On the Macarthurs' menu at Elizabeth Farm
Elizabeth Macarthur herself has left records of the food the family enjoyed, in letters which wax lyrical about their productive garden, their livestock, and local game which was hunted in the early years around their estate at Parramatta.
In our own Garden, which is large we have Oranges, Lemons, Olives, Almonds, Grapes, Peaches, Apricots, Nectarines, Medlars, Pears, Apples, Raspberries, Strawberries, Walnuts, Cherries, Plums. These fruits you know. Then we have the Loquat a Chinese Fruit, The Citron, the Shaddock, the Pomegranate, and perhaps others that I may have forgotten to enumerate, such as the Cherry, and Guava. We have an abundance, even to profusion, in so much that our pigs are fed Peaches, Apricots & Melons in the Season. Oranges and Lemons we have the whole year round, yet there is a particular Season from May to August (our winter) when the Trees yield a regular crop. I have, I perceive, omitted to mention the Fig of which we have many varieties and an abundance. 
Despite having a flock of 1000 sheep in 1798, the Macarthurs’ table at Elizabeth Farm was furnished with native game:
Our stock of cattle is large; we now have 50 head, a dozen horses, and about a thousand sheep. You may conclude from this that we kill mutton, but hitherto we have not been so extravagant. Next year, Mr Macarthur tells me, we may begin.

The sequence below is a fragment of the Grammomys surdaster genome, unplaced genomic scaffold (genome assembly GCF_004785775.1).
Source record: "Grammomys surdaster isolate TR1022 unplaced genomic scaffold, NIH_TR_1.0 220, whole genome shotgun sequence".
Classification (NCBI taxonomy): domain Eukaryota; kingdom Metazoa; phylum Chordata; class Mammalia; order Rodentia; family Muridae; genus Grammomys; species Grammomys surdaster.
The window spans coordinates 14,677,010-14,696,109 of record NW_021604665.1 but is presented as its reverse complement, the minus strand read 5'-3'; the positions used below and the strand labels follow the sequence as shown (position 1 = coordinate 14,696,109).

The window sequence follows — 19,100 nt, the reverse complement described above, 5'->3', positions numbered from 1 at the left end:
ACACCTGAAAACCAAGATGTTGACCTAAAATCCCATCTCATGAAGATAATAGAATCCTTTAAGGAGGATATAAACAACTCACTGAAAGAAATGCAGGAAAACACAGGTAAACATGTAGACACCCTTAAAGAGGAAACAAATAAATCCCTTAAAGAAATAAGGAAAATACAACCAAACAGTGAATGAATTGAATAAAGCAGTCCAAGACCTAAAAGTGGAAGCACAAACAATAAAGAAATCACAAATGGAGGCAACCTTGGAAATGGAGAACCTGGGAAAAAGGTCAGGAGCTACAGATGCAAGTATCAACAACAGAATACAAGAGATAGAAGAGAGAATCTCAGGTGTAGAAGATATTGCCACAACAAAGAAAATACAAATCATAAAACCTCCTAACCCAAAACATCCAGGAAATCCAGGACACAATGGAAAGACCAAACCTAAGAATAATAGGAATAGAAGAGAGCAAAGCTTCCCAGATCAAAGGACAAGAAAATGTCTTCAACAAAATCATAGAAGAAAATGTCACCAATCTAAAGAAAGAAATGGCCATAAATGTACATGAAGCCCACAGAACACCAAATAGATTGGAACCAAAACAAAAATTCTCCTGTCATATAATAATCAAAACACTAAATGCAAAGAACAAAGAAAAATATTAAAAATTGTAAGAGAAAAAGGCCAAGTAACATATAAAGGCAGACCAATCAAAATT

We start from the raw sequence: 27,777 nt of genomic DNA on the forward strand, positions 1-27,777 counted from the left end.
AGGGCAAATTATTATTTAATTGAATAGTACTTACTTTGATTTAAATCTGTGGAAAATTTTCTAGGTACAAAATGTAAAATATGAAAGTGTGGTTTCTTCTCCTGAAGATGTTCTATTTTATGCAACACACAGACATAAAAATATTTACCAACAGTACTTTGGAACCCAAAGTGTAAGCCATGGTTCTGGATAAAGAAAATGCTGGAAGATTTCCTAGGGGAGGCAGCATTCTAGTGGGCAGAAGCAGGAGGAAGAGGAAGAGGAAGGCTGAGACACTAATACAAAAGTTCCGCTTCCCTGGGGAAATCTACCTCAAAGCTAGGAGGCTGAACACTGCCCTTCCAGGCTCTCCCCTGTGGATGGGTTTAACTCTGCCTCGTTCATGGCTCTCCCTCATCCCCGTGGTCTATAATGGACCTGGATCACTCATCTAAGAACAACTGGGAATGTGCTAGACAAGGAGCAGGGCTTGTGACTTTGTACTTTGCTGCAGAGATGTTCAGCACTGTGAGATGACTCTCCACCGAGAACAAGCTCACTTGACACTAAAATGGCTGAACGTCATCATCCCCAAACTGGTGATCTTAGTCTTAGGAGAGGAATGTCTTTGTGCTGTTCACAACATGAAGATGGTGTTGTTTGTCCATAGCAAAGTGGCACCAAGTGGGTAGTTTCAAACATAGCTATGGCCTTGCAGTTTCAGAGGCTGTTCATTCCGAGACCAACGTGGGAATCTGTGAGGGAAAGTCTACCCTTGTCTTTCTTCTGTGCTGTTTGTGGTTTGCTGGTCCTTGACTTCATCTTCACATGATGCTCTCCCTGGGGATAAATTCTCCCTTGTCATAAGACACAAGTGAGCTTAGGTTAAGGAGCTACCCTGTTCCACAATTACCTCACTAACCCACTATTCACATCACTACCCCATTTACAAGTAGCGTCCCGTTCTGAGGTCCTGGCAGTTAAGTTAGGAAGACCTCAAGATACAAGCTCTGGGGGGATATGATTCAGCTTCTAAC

Prudently, Macarthur’s eye was on the sheep’s wool rather than its meat having a place on the table. Olives and wine grapes were also in Macarthur’s sights as having commercial potential, and one of the features of the garden at Elizabeth Farm is Australia’s oldest olive tree, planted in the 1820s.
Cattle were expensive, and cows valuable for their milk, so even for the relatively well-to-do Macarthurs, beef would have been a rarity. But the family welcomed local flavours,
With the assistance of one Man and half-a-dozen greyhounds, which I keep, my table is constantly supplied with Wild Ducks or Kangaroos – averaging one week with another, these dogs do not kill less than three hundred pounds [140 kilograms] weight.
They also bred pigs to make hams and bacon which were smoked in a smokehouse built on the property, and to salt down for their convict labourers and servants’ rations.
Read more about the way the Macarthurs ate and dined at Elizabeth Farm in Eat your history, stories and recipes from Australian kitchens (Sydney Living Museums and New South Publishing) and on our blog the Cook & the Curator http://blogs.hht.net.au/cook/places/elizabeth-farm/